#3 The Kingsbridge Series: The Pillars of the Earth, World Without End, A Column of Fire – Ken Follett

A fiction book? Oh, yes. If anything fiction will probably be underrepresented on this list, based on the sheer quantity of fiction I’ve read and how hard it is to pinpoint exactly what/how a fiction book changes your life. But all the same, it does.

This historical fiction series is breathtaking in scope, and yet Follett is a master at creating individual characters that you deeply care about and will remain with you long after the the last page is turned.

Medieval intrigue, backstabbing politics (sometimes quite literally), romance, and more come together in this series that I’ve read numerous times. These books first gave me an explicit awareness of the power of fiction and the capacity it has to change you and shape you.

#4 Evicted: Poverty and Profit in the American City – Matthew Desmond

Wow. This book is an absolute tour de force of, I hesitate to say “undercover journalism”, but maybe “lived journalism”, as the author lives day-to-day with eight low income families and their landlords in Milwaukee. A nuanced, breathtaking, frustrating, and heartbreaking book that deserved its Pulitzer Prize. This book will change the way you see housing, property management, renters, landlords, housing policy, and the inner city. The audiobook is also excellent.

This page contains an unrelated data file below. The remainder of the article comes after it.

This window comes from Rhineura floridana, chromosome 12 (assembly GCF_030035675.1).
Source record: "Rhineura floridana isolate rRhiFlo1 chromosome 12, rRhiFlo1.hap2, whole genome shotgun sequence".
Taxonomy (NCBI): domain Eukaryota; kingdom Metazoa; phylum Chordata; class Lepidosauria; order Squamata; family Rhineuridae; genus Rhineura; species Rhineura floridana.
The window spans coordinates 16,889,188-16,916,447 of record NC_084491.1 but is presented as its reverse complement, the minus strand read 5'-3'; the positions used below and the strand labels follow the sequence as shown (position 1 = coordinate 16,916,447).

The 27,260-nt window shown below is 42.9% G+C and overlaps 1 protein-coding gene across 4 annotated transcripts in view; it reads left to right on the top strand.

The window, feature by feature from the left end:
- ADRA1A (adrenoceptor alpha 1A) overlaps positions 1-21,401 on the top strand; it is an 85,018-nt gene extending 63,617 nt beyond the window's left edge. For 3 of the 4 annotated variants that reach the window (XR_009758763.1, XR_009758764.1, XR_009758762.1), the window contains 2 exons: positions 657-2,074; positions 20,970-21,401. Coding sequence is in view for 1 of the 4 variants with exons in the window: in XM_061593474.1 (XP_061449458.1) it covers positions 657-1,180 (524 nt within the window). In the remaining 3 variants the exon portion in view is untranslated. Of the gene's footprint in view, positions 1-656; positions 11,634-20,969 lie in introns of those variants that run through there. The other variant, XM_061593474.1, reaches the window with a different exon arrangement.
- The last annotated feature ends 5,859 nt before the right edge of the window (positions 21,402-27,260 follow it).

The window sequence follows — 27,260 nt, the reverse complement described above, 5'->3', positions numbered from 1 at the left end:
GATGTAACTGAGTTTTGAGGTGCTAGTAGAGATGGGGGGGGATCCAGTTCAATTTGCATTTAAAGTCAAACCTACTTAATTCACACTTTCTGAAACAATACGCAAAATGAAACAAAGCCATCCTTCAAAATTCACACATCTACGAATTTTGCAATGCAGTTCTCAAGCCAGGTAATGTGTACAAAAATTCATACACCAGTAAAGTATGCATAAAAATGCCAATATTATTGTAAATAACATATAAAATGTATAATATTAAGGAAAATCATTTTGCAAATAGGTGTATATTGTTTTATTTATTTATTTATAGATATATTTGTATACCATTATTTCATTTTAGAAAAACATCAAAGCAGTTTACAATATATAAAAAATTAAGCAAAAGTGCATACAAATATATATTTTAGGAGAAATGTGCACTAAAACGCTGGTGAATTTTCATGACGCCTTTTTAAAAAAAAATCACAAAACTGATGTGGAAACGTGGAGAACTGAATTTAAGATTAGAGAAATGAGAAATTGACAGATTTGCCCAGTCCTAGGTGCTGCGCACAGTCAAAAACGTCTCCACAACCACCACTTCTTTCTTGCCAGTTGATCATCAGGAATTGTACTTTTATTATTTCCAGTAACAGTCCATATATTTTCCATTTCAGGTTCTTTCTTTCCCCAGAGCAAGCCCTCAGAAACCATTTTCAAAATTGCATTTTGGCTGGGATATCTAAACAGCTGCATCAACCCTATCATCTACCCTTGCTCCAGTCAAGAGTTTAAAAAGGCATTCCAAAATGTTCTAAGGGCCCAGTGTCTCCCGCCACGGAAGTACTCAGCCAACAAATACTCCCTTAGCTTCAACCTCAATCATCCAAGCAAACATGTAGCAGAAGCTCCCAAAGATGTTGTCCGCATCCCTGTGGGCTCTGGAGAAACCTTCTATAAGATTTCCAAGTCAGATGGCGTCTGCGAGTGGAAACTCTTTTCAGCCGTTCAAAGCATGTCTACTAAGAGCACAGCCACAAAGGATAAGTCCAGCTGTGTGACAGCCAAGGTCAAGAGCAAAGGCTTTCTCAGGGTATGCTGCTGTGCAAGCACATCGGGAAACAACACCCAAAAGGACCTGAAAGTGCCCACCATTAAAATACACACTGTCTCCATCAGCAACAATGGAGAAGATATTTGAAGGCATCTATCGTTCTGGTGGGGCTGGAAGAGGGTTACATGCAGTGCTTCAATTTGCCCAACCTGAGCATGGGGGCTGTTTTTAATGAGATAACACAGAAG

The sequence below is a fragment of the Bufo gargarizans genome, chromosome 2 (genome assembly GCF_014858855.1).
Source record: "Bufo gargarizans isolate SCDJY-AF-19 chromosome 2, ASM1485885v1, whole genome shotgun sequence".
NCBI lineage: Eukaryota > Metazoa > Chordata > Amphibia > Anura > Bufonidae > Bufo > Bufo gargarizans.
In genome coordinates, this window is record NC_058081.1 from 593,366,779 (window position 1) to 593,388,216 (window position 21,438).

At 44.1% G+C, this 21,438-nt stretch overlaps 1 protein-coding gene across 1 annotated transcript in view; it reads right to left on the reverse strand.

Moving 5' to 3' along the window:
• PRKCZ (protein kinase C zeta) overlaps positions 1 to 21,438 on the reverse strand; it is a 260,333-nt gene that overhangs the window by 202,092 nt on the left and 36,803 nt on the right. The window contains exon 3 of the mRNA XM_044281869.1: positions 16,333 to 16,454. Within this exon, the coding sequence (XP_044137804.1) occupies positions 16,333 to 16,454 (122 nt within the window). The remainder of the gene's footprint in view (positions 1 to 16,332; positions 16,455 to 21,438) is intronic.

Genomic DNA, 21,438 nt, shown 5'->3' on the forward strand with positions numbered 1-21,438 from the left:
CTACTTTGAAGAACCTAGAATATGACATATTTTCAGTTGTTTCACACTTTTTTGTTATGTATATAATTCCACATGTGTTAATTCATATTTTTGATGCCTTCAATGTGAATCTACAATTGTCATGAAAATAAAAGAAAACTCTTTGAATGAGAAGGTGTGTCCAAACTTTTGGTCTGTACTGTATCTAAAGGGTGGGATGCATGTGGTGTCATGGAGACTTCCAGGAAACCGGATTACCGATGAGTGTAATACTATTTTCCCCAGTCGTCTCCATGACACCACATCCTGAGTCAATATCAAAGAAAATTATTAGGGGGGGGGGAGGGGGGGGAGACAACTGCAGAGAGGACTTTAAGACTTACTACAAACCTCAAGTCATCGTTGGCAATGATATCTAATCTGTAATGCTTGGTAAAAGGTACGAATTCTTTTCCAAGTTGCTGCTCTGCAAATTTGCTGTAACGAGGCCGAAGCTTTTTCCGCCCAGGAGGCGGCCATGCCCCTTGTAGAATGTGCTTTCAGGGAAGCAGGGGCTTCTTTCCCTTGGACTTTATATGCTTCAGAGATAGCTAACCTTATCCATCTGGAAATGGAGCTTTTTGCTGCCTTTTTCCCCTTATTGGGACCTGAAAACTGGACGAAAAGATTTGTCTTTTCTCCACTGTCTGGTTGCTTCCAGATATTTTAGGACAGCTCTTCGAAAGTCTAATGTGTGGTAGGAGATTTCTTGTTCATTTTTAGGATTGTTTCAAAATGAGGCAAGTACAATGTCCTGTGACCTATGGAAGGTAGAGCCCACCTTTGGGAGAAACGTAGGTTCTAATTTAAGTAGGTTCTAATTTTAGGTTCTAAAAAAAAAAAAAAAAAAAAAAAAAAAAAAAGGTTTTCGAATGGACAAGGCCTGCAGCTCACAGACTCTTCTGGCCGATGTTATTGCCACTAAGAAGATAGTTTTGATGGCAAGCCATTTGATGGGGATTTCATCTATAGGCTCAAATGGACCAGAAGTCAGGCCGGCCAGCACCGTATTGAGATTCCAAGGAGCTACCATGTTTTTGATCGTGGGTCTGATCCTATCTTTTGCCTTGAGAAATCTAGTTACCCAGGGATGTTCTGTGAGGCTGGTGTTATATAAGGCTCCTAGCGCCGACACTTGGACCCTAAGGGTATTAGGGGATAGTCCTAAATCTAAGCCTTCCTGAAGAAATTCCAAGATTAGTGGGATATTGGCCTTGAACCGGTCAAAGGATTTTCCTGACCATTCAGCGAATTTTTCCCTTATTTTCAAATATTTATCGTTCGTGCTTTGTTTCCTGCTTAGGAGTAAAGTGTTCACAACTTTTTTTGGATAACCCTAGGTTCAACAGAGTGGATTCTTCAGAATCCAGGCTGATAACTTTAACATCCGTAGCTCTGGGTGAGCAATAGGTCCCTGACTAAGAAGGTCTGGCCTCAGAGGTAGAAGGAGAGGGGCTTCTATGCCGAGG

#5 The Anatomy of Story: 22 Steps to Becoming a Master Storyteller – John Truby

I read and re-read this book probably dozens of times prior to writing my four fiction books. Truby changed my writing, and changed my life. How’s that for a testimonial?

#6 Fools Die – Mario Puzo

I read this book so long ago and for some reason it still sticks with me. The plot meanders, many of the characters and scenes are coarse, an editor could probably have used a heavier hand, but something about this book is gold, pure gold. Don’t make me verbalize what it is exactly, because more than ten years later, I still don’t know, but if you can’t stop thinking about a book long after reading it, then whether you can describe the impact or not, it’s still there.

#7 Galatians for You – Tim Keller